Grammar has become a hot topic recently. When I was a university student during the end of the Cold War many professors lamented that students, including myself, didn’t have a firm understanding of English grammar. At the beginning of each year these professors would dutifully suggest that we read Strunk and White’s The Elements of Style to help us decide where to place a comma, how to avoid a run-on sentence, and how to elude the terrible split infinitive. Fans of this brief book are legion and I own at least two well-worn copies.
Devotees of Strunk and White’s compact guide will be disappointed by Stanley Fish’s critique of the venerable classic. Fish, a controversial professor of English, reviled and denounced by many of his colleagues for his provocative ideas, has written a guide to help us all compose the perfect sentence. How to Write a Sentence: And How to Read One is a beautifully and clearly written examination of writing and the structure of language. But this isn’t a dry checklist of rules, Fish has produced an erudite and entertaining exploration of great writing from the usual suspects, Shakespeare, Austen… and a few surprises, such as Elmore Leonard.
I’d be remiss not to mention Lynne Truss’s bestseller: Eats, shoots & leaves: the zero tolerance approach to punctuation. Oddly, an edition with lovely pictures was published in 2006. These books, including those Truss adapted for children, teach grammar with a sense of humour, which explains, I suppose, how a book about commas became a bestseller.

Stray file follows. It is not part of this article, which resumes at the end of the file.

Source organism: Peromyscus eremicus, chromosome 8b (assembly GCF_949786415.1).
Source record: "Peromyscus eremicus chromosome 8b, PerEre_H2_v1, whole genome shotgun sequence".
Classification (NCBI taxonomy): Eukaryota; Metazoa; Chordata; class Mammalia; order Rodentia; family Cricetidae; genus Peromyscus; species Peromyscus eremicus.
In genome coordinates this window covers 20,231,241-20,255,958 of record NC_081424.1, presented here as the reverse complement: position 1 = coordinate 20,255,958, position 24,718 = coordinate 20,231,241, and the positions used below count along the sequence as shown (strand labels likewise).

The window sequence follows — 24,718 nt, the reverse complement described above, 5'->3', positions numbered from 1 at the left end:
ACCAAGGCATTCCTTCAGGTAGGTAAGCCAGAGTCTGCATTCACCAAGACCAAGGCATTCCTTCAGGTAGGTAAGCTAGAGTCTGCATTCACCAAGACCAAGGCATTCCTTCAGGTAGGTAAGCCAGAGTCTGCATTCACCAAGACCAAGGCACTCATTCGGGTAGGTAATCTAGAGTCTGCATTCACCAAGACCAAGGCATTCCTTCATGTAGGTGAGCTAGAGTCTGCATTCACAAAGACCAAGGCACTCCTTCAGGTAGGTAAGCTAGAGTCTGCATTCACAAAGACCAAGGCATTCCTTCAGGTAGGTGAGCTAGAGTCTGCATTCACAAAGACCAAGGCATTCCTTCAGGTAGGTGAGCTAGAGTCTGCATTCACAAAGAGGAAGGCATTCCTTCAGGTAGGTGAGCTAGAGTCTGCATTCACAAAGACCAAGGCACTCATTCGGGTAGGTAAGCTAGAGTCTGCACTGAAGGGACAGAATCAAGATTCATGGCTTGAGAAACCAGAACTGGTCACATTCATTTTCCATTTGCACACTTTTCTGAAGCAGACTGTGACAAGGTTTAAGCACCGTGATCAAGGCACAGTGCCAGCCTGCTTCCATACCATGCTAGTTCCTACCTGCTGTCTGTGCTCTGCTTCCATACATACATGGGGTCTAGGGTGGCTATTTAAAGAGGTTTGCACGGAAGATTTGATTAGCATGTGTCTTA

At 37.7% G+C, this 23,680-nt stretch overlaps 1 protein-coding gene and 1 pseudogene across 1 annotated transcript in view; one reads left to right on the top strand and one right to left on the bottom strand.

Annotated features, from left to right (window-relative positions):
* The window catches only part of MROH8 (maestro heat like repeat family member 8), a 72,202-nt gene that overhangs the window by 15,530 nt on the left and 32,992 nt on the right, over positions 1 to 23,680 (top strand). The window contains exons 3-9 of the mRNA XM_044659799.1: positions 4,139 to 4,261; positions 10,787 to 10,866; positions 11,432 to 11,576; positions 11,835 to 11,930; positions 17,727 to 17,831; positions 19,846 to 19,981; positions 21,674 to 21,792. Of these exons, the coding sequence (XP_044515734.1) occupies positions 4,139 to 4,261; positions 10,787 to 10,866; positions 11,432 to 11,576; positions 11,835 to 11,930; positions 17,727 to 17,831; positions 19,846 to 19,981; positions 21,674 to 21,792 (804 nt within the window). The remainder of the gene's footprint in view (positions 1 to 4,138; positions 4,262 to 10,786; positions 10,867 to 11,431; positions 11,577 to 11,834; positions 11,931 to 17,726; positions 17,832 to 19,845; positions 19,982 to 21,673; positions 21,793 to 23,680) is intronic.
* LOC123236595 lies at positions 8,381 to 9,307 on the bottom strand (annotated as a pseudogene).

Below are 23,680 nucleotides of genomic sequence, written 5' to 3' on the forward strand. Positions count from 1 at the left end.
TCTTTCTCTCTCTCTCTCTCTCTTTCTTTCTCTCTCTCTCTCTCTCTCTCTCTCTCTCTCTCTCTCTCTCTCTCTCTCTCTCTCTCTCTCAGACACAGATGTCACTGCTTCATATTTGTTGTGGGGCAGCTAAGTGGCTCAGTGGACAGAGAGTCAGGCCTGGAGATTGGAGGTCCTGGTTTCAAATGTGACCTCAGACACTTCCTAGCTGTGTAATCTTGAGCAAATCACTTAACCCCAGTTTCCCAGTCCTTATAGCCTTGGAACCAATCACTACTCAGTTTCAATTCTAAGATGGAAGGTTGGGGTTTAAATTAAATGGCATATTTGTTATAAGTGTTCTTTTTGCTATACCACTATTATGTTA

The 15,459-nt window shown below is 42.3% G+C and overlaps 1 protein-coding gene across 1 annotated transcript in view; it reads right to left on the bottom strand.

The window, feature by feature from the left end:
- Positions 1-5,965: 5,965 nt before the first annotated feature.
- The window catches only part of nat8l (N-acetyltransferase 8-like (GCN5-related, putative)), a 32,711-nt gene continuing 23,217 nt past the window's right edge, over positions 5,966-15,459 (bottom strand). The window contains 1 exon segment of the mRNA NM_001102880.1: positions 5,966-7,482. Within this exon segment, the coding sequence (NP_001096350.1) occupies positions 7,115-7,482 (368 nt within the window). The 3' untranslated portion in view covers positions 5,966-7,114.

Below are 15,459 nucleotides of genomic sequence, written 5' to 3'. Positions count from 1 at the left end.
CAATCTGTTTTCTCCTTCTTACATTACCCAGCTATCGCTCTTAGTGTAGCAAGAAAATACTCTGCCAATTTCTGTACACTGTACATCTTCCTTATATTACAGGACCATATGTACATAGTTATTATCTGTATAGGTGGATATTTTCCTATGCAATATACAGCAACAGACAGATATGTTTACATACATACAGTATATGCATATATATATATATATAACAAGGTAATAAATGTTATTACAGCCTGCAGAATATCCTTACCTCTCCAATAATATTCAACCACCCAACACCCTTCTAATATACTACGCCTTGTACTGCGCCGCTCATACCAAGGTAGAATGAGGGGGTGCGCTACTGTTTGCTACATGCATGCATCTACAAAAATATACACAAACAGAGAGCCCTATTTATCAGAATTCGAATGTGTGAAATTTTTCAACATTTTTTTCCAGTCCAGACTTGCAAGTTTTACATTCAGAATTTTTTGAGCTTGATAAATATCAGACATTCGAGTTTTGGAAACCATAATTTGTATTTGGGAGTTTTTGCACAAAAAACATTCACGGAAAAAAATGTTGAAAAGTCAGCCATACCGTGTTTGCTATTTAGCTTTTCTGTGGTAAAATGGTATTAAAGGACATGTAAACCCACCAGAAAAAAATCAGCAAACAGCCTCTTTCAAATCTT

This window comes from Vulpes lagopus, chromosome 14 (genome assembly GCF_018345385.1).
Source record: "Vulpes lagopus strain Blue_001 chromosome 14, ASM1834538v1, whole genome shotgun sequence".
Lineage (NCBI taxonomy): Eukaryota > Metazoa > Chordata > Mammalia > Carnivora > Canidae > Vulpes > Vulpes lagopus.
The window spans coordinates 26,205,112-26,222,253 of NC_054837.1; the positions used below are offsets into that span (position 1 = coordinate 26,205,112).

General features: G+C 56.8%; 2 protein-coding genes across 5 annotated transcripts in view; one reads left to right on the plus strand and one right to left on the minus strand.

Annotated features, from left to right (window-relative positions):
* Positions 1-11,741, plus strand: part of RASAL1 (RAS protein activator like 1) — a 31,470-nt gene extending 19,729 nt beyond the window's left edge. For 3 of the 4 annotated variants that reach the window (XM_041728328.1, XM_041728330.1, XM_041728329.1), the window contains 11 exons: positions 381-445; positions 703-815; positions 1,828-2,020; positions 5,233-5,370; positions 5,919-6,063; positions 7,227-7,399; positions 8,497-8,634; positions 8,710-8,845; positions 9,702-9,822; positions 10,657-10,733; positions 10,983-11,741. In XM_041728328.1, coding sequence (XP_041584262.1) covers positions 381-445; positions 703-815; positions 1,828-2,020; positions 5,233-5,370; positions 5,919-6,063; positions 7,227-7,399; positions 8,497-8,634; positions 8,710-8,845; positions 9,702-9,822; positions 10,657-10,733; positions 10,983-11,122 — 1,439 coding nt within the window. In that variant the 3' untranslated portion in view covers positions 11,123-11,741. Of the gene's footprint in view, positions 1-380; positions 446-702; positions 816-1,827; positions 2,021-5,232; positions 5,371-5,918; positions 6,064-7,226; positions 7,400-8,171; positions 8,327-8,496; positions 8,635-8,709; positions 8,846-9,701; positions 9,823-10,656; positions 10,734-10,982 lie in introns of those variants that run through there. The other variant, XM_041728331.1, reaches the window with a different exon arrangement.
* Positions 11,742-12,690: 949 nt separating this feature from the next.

Jila Ghomeshi, a professor of linguistics at my alma mater, the University of Manitoba, argues in a book titled, Grammar Matters: The Social Significance of How We Use Language, that proper grammar doesn’t exist. Ghomeshi discusses the book in an interview published in a local newspaper and suggests that consistency of language is more important that grammatical correctness when it comes to “good” writing.
After countless hours of proofreading to avoid split infinitives and misplaced commas, I’m compelled to wonder: What’s the matter with grammar? Why do some people take grammar so seriously? Whose grammar counts as good grammar?
Luckily, the Winnipeg Public Library, Arbeiter Ring Publishing and the Manitoba Editors’ Association will present a panel discussion that will explore grammar and the politics of language. Participants include Jila Ghomeshi, journalist Morley Walker, editor Bev Phillips, and the panel will be moderated by Jenny Gates. The debate will take place on Thursday, April 14th at 7:00 pm in the Carol Shields Auditorium at the Millennium Library. Please join us for what will certainly be a lively discussion about grammar, one of the hottest topics in town!